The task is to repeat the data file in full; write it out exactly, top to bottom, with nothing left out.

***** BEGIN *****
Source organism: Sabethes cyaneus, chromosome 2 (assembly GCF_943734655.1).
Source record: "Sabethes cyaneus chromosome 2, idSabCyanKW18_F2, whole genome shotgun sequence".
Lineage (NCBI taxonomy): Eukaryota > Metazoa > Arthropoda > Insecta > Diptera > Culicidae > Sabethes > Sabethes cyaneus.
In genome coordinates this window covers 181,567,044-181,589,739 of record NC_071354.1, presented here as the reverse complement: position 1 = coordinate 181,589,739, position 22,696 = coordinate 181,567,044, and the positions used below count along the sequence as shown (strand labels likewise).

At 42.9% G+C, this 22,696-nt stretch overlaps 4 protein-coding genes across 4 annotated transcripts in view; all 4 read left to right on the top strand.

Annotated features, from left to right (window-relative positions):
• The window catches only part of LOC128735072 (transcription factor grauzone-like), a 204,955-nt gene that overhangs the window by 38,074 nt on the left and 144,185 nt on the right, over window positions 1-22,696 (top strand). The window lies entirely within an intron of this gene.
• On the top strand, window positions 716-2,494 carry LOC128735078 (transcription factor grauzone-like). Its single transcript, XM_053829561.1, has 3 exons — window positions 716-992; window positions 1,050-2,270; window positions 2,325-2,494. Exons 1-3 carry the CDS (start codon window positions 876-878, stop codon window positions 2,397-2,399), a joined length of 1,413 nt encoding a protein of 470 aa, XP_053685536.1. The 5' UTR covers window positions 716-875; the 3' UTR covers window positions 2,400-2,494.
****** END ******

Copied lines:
Source organism: Sabethes cyaneus, chromosome 2 (assembly GCF_943734655.1).
Source record: "Sabethes cyaneus chromosome 2, idSabCyanKW18_F2, whole genome shotgun sequence".
Lineage (NCBI taxonomy): Eukaryota > Metazoa > Arthropoda > Insecta > Diptera > Culicidae > Sabethes > Sabethes cyaneus.
In genome coordinates this window covers 181,567,044-181,589,739 of record NC_071354.1, presented here as the reverse complement: position 1 = coordinate 181,589,739, position 22,696 = coordinate 181,567,044, and the positions used below count along the sequence as shown (strand labels likewise).

At 42.9% G+C, this 22,696-nt stretch overlaps 4 protein-coding genes across 4 annotated transcripts in view; all 4 read left to right on the top strand.

Annotated features, from left to right (window-relative positions):
• The window catches only part of LOC128735072 (transcription factor grauzone-like), a 204,955-nt gene that overhangs the window by 38,074 nt on the left and 144,185 nt on the right, over window positions 1-22,696 (top strand). The window lies entirely within an intron of this gene.
• On the top strand, window positions 716-2,494 carry LOC128735078 (transcription factor grauzone-like). Its single transcript, XM_053829561.1, has 3 exons — window positions 716-992; window positions 1,050-2,270; window positions 2,325-2,494. Exons 1-3 carry the CDS (start codon window positions 876-878, stop codon window positions 2,397-2,399), a joined length of 1,413 nt encoding a protein of 470 aa, XP_053685536.1. The 5' UTR covers window positions 716-875; the 3' UTR covers window positions 2,400-2,494.